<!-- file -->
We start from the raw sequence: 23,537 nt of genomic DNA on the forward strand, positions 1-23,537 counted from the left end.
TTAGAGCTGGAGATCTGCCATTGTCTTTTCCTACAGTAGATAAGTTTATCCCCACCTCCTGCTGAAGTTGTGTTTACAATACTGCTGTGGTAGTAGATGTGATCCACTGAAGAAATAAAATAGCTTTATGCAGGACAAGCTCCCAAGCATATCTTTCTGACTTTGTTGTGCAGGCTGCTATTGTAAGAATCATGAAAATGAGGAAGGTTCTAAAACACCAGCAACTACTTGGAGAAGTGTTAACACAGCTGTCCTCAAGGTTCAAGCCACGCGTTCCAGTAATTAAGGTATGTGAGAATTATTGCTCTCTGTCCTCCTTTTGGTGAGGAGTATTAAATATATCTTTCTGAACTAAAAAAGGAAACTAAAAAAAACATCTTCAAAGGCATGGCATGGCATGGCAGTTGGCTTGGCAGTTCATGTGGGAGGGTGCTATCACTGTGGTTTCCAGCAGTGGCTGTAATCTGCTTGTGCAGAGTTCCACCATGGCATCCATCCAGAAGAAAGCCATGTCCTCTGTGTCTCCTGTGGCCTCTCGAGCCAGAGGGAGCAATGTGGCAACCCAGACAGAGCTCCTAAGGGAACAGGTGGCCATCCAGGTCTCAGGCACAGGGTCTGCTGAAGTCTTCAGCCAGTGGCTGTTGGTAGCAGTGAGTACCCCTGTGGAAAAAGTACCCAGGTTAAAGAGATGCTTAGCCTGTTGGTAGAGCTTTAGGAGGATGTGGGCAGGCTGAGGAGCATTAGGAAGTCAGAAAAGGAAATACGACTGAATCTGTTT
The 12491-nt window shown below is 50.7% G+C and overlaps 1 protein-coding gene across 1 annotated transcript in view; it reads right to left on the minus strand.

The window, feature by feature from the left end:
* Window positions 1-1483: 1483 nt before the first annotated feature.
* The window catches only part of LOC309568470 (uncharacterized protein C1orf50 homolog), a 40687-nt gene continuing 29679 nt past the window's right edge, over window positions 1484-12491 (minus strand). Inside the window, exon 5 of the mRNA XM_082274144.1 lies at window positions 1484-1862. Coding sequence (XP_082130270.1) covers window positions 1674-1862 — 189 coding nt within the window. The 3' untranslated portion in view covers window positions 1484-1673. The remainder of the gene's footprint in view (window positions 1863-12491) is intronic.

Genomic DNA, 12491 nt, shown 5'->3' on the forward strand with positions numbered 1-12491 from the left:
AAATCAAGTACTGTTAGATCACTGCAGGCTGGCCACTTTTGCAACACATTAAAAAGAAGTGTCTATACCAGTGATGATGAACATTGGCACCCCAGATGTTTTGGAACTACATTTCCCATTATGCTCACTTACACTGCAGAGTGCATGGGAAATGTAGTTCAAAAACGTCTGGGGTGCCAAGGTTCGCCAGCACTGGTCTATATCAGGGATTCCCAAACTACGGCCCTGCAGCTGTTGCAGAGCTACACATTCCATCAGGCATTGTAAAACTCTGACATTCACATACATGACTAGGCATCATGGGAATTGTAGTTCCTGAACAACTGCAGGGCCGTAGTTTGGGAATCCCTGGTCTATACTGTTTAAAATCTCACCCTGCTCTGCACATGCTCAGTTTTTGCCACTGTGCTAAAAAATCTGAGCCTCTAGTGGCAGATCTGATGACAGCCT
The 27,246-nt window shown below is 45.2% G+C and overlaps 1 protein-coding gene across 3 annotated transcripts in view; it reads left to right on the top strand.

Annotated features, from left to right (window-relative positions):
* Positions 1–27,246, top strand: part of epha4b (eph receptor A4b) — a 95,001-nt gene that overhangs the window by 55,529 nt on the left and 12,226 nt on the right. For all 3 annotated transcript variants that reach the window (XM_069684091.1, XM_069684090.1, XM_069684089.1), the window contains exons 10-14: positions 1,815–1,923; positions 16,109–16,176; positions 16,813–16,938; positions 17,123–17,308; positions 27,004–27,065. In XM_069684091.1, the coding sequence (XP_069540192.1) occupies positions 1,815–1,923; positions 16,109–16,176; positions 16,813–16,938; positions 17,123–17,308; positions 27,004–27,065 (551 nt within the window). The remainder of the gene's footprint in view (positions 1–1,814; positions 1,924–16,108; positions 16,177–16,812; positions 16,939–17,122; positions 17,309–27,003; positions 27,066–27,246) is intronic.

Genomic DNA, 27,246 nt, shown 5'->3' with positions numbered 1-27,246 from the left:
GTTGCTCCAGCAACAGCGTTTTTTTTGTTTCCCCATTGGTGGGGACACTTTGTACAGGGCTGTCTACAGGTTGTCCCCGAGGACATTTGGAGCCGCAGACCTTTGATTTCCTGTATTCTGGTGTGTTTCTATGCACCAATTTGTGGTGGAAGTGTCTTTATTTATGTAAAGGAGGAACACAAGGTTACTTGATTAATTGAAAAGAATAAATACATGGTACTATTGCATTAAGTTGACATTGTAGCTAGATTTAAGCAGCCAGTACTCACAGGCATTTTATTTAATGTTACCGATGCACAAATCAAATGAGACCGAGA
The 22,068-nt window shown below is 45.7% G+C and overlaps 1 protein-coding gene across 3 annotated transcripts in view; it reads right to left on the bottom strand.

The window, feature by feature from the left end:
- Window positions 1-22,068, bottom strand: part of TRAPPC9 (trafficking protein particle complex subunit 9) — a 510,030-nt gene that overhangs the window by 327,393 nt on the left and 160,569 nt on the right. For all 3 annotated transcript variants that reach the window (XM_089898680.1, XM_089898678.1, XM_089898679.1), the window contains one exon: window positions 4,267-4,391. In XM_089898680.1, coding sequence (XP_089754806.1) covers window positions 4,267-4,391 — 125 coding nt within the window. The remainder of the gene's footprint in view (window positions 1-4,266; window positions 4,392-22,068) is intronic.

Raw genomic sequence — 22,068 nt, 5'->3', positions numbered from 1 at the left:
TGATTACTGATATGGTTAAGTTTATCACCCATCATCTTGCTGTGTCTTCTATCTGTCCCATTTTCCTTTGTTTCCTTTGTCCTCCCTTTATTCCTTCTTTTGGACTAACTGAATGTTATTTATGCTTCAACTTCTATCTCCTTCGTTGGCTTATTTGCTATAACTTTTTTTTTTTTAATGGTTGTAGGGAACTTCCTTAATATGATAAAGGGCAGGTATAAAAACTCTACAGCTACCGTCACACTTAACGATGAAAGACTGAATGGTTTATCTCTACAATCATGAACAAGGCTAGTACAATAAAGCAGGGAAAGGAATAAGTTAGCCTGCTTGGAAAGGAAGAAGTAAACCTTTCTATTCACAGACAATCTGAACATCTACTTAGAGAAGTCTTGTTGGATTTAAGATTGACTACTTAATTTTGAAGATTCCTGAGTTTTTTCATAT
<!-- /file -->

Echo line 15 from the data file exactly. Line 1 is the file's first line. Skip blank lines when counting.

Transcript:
The window, feature by feature from the left end: